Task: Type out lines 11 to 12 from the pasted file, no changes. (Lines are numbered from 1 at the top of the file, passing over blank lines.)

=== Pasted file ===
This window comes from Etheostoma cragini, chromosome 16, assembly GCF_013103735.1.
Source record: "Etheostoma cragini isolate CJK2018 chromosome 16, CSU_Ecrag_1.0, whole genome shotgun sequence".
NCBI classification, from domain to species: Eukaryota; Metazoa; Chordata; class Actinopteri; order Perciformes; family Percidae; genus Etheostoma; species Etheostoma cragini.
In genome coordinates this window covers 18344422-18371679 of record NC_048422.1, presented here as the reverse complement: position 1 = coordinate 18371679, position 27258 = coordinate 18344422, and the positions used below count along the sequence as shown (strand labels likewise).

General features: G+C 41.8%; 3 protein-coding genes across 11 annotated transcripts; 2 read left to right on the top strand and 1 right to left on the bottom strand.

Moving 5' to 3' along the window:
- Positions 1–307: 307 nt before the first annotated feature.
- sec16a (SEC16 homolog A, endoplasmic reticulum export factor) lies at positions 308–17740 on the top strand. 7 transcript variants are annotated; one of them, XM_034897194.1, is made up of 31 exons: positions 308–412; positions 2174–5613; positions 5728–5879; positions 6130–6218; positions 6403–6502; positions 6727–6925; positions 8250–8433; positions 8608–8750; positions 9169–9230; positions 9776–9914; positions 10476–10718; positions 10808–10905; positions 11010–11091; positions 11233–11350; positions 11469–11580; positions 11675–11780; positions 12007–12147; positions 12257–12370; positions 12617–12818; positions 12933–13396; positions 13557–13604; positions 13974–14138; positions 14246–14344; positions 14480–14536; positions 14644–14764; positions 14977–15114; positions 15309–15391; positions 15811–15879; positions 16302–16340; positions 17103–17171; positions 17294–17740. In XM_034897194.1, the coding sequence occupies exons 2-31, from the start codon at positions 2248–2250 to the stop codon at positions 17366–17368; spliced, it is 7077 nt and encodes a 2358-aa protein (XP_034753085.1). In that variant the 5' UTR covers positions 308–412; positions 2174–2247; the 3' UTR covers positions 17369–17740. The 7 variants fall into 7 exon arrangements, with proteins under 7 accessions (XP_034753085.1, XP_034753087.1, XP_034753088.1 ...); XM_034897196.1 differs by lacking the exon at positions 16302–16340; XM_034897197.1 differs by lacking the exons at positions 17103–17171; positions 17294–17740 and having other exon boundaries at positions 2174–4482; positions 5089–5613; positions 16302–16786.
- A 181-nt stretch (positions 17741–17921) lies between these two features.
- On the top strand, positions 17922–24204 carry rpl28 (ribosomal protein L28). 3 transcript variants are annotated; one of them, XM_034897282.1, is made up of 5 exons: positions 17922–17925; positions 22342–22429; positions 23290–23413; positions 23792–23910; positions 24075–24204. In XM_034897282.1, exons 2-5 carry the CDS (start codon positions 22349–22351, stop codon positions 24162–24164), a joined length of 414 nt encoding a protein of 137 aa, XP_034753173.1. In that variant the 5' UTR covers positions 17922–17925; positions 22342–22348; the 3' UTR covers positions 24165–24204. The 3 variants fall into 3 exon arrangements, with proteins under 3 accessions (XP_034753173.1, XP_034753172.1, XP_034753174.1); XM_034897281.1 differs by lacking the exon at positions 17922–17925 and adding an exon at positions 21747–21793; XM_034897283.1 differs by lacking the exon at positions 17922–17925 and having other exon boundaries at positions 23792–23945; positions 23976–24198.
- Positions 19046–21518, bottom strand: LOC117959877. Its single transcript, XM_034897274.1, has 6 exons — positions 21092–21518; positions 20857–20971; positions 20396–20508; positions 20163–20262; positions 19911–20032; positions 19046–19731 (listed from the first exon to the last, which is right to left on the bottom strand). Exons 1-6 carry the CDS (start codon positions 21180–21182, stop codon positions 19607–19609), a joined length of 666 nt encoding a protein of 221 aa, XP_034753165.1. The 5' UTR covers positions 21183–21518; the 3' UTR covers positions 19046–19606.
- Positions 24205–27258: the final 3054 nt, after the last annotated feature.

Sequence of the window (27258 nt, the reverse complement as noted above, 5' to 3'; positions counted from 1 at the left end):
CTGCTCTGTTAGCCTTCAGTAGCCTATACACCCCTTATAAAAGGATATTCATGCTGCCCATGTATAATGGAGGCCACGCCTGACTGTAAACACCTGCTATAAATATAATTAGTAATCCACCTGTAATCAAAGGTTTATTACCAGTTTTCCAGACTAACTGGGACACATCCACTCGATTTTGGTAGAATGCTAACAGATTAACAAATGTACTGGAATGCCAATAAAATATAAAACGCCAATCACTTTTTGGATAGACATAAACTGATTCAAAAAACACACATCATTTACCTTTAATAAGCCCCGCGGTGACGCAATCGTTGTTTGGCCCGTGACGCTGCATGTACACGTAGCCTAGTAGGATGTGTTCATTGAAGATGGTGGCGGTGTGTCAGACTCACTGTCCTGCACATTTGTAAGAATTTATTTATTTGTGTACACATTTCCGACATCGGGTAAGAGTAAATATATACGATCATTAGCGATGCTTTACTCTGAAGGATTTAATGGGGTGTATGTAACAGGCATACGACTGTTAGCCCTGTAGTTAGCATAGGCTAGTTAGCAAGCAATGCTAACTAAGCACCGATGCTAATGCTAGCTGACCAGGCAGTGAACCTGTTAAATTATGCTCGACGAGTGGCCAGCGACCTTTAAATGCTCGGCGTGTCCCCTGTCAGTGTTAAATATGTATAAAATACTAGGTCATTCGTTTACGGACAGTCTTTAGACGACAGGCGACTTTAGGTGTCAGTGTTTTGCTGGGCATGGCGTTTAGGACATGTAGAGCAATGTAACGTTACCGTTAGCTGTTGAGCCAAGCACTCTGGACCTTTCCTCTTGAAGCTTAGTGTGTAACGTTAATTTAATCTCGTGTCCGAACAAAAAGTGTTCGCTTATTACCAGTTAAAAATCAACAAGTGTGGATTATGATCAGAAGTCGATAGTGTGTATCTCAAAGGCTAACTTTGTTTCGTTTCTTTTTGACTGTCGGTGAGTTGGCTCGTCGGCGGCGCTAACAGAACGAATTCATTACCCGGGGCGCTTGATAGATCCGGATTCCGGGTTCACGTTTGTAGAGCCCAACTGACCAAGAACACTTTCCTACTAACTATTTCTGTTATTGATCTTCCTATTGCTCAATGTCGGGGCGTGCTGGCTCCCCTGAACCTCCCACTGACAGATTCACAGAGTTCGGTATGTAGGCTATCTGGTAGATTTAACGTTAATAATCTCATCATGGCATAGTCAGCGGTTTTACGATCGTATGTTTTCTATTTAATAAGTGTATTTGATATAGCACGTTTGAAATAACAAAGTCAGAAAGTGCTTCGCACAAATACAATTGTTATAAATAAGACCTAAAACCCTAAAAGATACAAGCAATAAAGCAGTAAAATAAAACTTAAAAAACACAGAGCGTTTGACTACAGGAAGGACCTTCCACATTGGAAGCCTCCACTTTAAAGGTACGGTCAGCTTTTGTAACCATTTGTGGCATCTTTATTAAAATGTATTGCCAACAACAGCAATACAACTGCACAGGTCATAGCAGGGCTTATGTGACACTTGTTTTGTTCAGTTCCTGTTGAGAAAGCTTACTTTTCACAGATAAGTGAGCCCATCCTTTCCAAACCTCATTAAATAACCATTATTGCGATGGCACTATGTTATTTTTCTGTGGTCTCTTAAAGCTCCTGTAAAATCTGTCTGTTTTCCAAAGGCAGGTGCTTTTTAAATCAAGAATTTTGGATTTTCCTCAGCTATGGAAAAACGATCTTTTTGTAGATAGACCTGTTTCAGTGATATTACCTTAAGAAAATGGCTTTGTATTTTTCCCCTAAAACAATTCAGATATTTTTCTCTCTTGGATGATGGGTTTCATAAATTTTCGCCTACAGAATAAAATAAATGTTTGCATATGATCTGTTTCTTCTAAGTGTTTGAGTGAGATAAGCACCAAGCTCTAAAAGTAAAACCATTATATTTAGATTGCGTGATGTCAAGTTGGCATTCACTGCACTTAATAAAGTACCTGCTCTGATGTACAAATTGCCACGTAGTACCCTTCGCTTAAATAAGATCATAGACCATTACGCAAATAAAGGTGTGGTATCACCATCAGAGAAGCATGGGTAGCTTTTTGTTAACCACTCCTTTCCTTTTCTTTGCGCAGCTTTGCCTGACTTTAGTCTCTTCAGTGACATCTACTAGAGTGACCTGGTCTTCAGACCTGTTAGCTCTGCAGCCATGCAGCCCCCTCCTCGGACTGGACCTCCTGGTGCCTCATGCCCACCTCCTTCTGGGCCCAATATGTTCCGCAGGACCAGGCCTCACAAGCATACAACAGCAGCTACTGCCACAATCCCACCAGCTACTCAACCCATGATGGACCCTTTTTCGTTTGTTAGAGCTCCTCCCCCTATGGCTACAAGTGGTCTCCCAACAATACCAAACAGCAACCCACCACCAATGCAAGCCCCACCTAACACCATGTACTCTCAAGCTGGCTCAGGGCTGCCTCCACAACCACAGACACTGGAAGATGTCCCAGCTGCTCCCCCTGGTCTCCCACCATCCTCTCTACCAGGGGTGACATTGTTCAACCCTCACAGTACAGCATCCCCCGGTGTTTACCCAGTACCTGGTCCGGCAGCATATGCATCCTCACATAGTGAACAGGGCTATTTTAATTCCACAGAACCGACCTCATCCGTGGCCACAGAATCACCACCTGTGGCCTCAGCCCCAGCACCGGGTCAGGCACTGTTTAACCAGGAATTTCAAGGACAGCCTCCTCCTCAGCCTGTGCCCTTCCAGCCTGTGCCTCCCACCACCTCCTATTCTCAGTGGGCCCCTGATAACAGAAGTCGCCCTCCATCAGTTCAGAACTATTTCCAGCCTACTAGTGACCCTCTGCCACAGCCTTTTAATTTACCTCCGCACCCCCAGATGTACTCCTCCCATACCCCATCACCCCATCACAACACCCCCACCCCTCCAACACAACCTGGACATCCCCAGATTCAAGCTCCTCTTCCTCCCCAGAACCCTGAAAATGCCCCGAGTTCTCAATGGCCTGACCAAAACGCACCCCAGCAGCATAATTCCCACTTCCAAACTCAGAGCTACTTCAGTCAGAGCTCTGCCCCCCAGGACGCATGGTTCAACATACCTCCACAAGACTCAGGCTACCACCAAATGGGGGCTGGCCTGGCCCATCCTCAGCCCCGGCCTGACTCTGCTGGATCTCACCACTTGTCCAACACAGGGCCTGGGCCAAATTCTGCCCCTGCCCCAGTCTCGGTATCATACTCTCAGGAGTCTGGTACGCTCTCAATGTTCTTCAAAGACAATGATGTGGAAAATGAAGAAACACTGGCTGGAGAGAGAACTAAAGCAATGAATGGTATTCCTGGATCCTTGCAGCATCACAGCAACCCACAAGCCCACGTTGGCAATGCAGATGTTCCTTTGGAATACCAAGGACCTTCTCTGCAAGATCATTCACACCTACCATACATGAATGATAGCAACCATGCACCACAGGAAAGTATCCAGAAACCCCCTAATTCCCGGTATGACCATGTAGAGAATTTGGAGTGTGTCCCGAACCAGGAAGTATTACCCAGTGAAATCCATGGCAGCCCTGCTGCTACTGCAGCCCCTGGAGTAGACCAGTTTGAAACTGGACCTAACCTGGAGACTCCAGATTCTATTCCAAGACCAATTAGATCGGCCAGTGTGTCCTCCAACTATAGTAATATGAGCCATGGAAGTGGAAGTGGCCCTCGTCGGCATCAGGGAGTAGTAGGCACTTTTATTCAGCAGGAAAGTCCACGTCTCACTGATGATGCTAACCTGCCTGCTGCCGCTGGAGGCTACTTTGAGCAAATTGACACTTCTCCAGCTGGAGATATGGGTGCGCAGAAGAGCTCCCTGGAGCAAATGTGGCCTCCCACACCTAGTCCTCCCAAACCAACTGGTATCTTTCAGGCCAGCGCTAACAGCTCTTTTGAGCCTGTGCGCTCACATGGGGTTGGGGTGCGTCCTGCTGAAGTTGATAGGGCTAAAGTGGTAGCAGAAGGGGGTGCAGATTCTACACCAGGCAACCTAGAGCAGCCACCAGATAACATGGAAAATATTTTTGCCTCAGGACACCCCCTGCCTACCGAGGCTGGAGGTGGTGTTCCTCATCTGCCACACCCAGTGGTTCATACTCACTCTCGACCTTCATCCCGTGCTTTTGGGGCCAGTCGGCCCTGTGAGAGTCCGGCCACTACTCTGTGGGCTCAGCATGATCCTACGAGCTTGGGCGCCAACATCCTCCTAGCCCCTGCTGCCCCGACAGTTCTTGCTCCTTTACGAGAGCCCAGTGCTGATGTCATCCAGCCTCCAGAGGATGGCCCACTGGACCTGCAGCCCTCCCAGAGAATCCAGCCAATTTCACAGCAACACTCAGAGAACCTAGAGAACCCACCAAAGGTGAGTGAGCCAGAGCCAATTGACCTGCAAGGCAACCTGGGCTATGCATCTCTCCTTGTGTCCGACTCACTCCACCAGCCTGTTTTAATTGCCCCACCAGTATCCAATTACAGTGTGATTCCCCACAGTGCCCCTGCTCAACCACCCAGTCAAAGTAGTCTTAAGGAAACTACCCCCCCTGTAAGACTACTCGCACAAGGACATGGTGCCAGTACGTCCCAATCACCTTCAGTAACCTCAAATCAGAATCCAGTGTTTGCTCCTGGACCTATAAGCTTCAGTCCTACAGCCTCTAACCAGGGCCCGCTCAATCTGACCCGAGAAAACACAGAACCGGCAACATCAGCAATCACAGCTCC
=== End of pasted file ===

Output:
- Positions 19046–21518, bottom strand: LOC117959877. Its single transcript, XM_034897274.1, has 6 exons — positions 21092–21518; positions 20857–20971; positions 20396–20508; positions 20163–20262; positions 19911–20032; positions 19046–19731 (listed from the first exon to the last, which is right to left on the bottom strand). Exons 1-6 carry the CDS (start codon positions 21180–21182, stop codon positions 19607–19609), a joined length of 666 nt encoding a protein of 221 aa, XP_034753165.1. The 5' UTR covers positions 21183–21518; the 3' UTR covers positions 19046–19606.
- Positions 24205–27258: the final 3054 nt, after the last annotated feature.